Sign your next event contract with confidence.
- Reduce your risk and save tens of thousands of dollars
- Negotiate better rates.
- Get value-added bonuses you didn’t know existed.
To date, Planner Protect clients have saved more than $8 million. The average Planner Protect client saves an average of $27,000 to $35,000. Isn’t that savings worth a small investment of your time and money?
Who Works with Planner Protect?
- Professional event planners who organize large-scale events.
- Executives and administrators who coordinate industry trade shows and conferences
- Professional speakers and entrepreneurs who deliver national and international seminars, workshops and keynotes.
- Individuals who book high-budget personal events such as weddings and celebrations.
The 3 Planner Personalities: Which are you?
The “Fingers Crossed” Agency Planner
You work in-house at an event management agency. You have your CMP and have been reviewing event contracts for years. You hand contracts over for clients to sign. Or – even more scary – you sign them yourself. So far, you haven’t had a major problem. That’s like saying: “I’ve never had a car accident, so I’m not going to get collision on my car insurance.” Your past performance is not a guarantee of future performance. Are you confident your contracts protect you in every situation? Or is it possible you’ve just been lucky?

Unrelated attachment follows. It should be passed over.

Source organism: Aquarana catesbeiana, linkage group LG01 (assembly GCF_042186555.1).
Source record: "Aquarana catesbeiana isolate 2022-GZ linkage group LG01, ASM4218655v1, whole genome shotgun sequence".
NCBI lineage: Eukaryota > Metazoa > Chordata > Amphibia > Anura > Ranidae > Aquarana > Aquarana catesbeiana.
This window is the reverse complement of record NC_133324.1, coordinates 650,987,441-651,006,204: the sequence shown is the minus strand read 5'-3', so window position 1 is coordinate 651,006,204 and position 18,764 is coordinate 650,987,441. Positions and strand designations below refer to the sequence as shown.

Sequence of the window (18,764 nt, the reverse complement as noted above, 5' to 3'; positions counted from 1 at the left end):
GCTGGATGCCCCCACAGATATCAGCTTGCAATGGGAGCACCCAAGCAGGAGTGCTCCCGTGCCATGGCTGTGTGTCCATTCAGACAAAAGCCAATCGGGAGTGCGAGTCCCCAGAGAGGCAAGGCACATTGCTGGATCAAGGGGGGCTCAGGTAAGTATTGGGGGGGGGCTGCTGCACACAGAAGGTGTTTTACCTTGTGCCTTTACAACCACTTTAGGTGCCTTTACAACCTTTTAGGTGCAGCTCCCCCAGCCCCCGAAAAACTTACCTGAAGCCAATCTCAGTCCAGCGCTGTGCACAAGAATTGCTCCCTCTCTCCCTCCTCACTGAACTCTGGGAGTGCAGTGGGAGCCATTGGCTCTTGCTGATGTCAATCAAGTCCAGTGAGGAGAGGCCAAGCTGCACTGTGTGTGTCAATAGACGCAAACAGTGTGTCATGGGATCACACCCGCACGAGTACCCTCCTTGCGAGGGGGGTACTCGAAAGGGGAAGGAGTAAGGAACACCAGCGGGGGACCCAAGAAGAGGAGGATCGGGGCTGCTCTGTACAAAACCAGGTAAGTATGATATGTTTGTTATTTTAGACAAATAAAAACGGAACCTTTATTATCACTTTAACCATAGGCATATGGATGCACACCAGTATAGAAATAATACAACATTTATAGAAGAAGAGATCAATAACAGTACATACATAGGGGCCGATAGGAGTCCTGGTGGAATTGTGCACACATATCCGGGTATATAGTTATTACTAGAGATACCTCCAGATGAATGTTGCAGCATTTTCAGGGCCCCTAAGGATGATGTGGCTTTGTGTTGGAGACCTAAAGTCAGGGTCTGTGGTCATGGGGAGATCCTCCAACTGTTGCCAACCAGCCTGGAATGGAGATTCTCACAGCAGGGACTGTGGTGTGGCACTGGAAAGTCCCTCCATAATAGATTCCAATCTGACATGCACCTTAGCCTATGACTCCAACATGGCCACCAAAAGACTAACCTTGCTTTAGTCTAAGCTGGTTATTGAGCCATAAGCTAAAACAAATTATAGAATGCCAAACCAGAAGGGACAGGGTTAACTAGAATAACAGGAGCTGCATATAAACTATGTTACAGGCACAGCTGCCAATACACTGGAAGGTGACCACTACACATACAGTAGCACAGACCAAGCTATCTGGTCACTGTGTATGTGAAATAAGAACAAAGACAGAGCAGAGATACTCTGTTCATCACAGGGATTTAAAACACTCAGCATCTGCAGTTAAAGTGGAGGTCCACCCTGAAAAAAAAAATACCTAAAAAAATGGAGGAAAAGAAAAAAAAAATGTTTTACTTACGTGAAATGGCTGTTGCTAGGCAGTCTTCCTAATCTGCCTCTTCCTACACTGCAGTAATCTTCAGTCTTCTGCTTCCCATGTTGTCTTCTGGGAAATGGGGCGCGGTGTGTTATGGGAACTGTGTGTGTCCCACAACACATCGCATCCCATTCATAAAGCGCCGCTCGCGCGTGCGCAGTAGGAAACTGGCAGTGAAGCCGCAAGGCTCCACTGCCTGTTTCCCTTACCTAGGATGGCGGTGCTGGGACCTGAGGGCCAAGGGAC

The “We Use a Lawyer (or Corporate Purchasing)” Planner
You’re an in-house team lead responsible for event marketing. Every contract you sign goes to your legal team and/or your corporate purchasing team for review. That means you’re covered, right? Wrong. Your legal or purchasing team may know the details of contract language. But they’re not experts in event management. Your legal team doesn’t know to request cumulative room drops. Your legal team doesn’t know to link your Force Majeure and Attrition. Most important, your legal team has no checklist of the 52 keywords to address in every event contract. Only an event expert knows what to ask for.
The “Events Aren’t My Day Job” Planner
Event management is just one part of your job description. Every year you may be responsible for one or two major events like an association conference or industry meeting. You’ve booked events before, but you wouldn’t consider yourself an expert event planner. When you give your executive director a contract to sign - what are you getting him or her into? Do you know what your organization would have to pay if you suddenly canceled or rescheduled your event? A small contract oversight could cost your organization more than your annual salary.